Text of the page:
Background - Health status of the indigenous people of the Ratanakiri Province, Cambodia, is significantly lower compared to the rest of the nation. The domestication and mass production of insects may ... [more ▼]

Background - Health status of the indigenous people of the Ratanakiri Province, Cambodia, is significantly lower compared to the rest of the nation. The domestication and mass production of insects may represent a sustainable, cost effective and high quality alternative source of protein to traditional livestock. This study aimed to optimise a cheap and residential cricket breeding system based on unused wild resources. The cricket development, Teleogryllus testaceus (Walker), under seven diets composed of taro aerial parts, young cassava leaves, young cashew leaves and brown rice flour (with or without banana slices), versus a traditionally used broiler feed diet was studied. Results - Cricket mortality was low in all diets, except the two cashew-based diets. Total biomass was significantly higher under the broiler feed, in addition to the two diets containing a combination of cassava leaf powder and brown rice. Yet, crickets fed with the taro diet had the highest percentage of protein. Concerning the breeding system cost, units using cassava leaves were the cheapest ones. Conclusion – Diets based of cassava leaves seems to be the most promising ones. Nevertheless, to produce crickets with a high body mass and a high protein level, a new experiment must be realised in which the cassava leaf maturity will be adapted to fit with the cricket growth stage. Moreover, to reduce the cost of the breeding units, handmade local products should be used instead of purchased components. [less ▲]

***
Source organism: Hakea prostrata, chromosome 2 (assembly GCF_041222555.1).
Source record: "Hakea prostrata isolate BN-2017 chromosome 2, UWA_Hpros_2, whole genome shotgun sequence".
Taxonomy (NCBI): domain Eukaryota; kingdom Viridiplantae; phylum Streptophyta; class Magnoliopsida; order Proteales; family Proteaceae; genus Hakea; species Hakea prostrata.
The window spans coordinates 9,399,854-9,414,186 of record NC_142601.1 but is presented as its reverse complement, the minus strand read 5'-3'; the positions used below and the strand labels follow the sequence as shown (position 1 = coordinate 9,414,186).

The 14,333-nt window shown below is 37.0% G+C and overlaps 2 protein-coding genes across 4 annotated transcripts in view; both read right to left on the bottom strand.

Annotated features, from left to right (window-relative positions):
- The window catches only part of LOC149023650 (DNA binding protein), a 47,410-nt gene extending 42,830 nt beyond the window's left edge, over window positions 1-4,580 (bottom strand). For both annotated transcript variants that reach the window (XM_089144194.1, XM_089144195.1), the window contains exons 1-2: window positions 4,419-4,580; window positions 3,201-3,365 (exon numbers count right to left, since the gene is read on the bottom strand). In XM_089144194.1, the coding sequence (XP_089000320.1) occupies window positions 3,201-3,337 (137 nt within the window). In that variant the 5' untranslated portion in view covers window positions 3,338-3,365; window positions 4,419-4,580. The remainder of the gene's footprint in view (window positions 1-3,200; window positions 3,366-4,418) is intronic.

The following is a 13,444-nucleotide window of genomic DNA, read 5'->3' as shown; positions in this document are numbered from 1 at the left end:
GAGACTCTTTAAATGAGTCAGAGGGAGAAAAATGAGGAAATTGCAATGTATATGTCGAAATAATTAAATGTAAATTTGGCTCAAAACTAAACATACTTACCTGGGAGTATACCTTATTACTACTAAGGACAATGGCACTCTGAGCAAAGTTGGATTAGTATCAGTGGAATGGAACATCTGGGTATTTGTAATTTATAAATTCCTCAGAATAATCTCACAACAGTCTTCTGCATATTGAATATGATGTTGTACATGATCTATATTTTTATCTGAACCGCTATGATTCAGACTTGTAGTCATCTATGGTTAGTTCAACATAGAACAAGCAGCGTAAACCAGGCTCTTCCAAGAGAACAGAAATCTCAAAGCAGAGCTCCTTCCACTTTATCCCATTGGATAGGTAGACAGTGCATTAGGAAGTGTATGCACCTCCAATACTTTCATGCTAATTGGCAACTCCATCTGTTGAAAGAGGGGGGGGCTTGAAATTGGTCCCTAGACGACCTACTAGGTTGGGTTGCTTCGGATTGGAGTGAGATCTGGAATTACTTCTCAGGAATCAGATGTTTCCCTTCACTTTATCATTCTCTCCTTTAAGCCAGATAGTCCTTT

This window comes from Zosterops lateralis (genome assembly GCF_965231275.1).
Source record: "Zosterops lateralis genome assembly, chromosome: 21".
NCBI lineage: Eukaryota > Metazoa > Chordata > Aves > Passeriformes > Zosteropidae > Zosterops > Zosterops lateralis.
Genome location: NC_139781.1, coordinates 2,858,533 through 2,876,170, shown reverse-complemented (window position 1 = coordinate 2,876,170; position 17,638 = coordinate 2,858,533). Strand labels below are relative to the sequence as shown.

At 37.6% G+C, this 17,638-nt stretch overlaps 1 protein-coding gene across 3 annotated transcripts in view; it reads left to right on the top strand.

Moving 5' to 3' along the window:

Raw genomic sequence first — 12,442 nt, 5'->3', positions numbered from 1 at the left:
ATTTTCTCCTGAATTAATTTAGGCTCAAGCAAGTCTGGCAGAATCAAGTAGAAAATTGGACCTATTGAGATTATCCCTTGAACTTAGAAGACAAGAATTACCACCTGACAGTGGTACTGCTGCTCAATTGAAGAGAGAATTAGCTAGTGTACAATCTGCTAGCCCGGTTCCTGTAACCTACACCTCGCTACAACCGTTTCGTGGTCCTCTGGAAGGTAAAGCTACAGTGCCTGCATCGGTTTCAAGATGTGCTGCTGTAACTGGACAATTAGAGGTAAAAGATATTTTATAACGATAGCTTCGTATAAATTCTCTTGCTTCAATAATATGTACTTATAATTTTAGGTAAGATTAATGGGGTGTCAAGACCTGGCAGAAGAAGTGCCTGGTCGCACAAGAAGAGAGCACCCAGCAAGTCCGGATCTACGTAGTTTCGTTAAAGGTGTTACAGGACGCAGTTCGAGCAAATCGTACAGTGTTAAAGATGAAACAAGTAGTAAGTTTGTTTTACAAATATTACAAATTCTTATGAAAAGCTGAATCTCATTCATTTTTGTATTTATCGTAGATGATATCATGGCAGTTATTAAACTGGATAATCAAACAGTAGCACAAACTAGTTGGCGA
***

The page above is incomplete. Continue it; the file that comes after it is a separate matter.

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See detailClimate Change and Tritrophic Interactions: Will Modifications to Greenhouse Gas Emissions Increase the Vulnerability of Herbivorous Insects to Natural Enemies?
Boullis, Antoine ULg; Francis, Frédéric ULg; Verheggen, François ULg

in Environmental Entomology (2015)

Insects are highly dependent on odor cues released into the environment to locate conspecifics or food sources. This mechanism is particularly important for insect predators that rely on kairomones ... [more ▼]